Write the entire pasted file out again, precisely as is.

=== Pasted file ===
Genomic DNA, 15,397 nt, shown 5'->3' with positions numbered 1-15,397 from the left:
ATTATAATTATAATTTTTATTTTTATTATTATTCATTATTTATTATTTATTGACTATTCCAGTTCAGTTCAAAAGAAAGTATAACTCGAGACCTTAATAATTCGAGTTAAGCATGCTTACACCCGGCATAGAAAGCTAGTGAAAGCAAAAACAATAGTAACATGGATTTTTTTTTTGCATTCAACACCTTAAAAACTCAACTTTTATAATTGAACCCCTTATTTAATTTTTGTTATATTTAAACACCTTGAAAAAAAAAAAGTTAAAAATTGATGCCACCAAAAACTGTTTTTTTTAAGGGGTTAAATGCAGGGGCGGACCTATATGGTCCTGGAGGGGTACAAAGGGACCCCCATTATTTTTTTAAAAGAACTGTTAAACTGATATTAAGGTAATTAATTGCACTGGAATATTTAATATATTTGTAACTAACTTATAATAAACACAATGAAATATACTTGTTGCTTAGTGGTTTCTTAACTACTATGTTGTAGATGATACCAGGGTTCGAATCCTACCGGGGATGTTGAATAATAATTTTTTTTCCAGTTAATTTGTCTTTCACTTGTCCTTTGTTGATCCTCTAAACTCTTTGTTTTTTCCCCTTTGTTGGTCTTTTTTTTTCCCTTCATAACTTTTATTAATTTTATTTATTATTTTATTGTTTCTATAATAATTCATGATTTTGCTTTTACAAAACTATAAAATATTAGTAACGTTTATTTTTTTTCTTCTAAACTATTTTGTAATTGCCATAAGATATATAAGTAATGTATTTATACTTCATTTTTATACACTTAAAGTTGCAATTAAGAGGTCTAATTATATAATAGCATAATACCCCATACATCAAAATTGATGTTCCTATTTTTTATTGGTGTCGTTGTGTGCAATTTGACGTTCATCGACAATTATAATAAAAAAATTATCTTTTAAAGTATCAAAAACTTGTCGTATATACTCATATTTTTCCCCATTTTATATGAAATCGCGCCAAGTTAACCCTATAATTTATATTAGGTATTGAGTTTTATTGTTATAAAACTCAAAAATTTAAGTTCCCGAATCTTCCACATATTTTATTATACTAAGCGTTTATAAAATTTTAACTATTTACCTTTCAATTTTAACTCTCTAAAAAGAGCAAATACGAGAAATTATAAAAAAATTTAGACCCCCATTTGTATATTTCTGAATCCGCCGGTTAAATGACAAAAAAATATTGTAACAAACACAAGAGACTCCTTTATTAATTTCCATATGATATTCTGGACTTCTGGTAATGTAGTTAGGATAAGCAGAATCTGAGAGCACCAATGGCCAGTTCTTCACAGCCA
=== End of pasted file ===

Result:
Genomic DNA, 15,397 nt, shown 5'->3' with positions numbered 1-15,397 from the left:
ATTATAATTATAATTTTTATTTTTATTATTATTCATTATTTATTATTTATTGACTATTCCAGTTCAGTTCAAAAGAAAGTATAACTCGAGACCTTAATAATTCGAGTTAAGCATGCTTACACCCGGCATAGAAAGCTAGTGAAAGCAAAAACAATAGTAACATGGATTTTTTTTTTGCATTCAACACCTTAAAAACTCAACTTTTATAATTGAACCCCTTATTTAATTTTTGTTATATTTAAACACCTTGAAAAAAAAAAAGTTAAAAATTGATGCCACCAAAAACTGTTTTTTTTAAGGGGTTAAATGCAGGGGCGGACCTATATGGTCCTGGAGGGGTACAAAGGGACCCCCATTATTTTTTTAAAAGAACTGTTAAACTGATATTAAGGTAATTAATTGCACTGGAATATTTAATATATTTGTAACTAACTTATAATAAACACAATGAAATATACTTGTTGCTTAGTGGTTTCTTAACTACTATGTTGTAGATGATACCAGGGTTCGAATCCTACCGGGGATGTTGAATAATAATTTTTTTTCCAGTTAATTTGTCTTTCACTTGTCCTTTGTTGATCCTCTAAACTCTTTGTTTTTTCCCCTTTGTTGGTCTTTTTTTTTCCCTTCATAACTTTTATTAATTTTATTTATTATTTTATTGTTTCTATAATAATTCATGATTTTGCTTTTACAAAACTATAAAATATTAGTAACGTTTATTTTTTTTCTTCTAAACTATTTTGTAATTGCCATAAGATATATAAGTAATGTATTTATACTTCATTTTTATACACTTAAAGTTGCAATTAAGAGGTCTAATTATATAATAGCATAATACCCCATACATCAAAATTGATGTTCCTATTTTTTATTGGTGTCGTTGTGTGCAATTTGACGTTCATCGACAATTATAATAAAAAAATTATCTTTTAAAGTATCAAAAACTTGTCGTATATACTCATATTTTTCCCCATTTTATATGAAATCGCGCCAAGTTAACCCTATAATTTATATTAGGTATTGAGTTTTATTGTTATAAAACTCAAAAATTTAAGTTCCCGAATCTTCCACATATTTTATTATACTAAGCGTTTATAAAATTTTAACTATTTACCTTTCAATTTTAACTCTCTAAAAAGAGCAAATACGAGAAATTATAAAAAAATTTAGACCCCCATTTGTATATTTCTGAATCCGCCGGTTAAATGACAAAAAAATATTGTAACAAACACAAGAGACTCCTTTATTAATTTCCATATGATATTCTGGACTTCTGGTAATGTAGTTAGGATAAGCAGAATCTGAGAGCACCAATGGCCAGTTCTTCACAGCCA